Height: 32.4 cm, Width: 14.5 cm, Depth: 15.5 cm, Weight: 10.34 kg
Door stop, cast iron and brass, made by Stuart and Smith, Sheffield, designed and modelled by John Bell, ca.1848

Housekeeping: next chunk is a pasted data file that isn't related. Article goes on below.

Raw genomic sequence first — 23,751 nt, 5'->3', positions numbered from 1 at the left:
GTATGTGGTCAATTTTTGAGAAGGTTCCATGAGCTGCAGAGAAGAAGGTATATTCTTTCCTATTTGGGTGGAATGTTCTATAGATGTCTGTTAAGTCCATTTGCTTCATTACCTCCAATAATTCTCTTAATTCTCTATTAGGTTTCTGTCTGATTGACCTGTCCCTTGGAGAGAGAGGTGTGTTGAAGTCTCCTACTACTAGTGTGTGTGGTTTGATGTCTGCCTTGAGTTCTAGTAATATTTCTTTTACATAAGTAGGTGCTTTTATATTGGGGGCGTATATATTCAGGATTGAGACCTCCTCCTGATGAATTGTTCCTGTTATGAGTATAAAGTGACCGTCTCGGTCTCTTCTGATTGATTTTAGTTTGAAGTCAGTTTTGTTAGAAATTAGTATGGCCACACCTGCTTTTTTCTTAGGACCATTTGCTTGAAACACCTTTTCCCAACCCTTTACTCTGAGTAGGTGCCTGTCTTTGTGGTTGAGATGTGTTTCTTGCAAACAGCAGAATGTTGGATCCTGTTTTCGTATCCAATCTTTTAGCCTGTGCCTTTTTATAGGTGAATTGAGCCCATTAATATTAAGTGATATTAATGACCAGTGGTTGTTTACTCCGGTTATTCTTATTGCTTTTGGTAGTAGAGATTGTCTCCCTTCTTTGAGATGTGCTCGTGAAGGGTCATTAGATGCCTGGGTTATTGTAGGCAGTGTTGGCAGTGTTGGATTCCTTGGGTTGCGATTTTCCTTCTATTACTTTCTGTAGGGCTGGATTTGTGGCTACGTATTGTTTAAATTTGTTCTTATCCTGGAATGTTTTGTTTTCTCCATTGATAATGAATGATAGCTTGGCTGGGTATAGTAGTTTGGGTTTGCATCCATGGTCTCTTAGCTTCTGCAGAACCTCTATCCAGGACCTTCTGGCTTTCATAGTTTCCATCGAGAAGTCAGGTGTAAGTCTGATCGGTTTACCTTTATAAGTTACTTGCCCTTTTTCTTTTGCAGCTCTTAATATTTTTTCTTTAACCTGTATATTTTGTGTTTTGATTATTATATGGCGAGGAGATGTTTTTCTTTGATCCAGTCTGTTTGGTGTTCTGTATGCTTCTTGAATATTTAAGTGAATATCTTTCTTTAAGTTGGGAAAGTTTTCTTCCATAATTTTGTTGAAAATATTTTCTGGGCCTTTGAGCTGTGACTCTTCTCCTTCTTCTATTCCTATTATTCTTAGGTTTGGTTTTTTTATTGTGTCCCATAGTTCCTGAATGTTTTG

Door stop or door porter, cast iron painted black with brass embellishments, modelled as "Cerberus", the three headed dog which in Greek and Roman mythology guards the gates of the Underworld. The three heads are of a bull dog, facing proper right, a bloodhound facing directly ahead and a deer hound facing proper left; the representation of the bloodhound is without the characteristic drooping ears. The body rests on its haunches, offset proper right with the tail looped around the right, rear leg and is supported on an oblong plinth, the upper edge with a plain moulding. Around the plinth on three sides is a scrolling, brass banner, interspersed with a stylised dog's head and paws and inscribed: "WELCOME TO COME BUT NO TO GO." Around the neck is a plain brass collar with moulded edges; at the back a brass eyelet to which is a brass, circular, loop handle. Between the front paws is a similar, but smaller brass ring attached to the plinth by a brass eyelet. Originally an oval linked chain was attached to the two brass loops.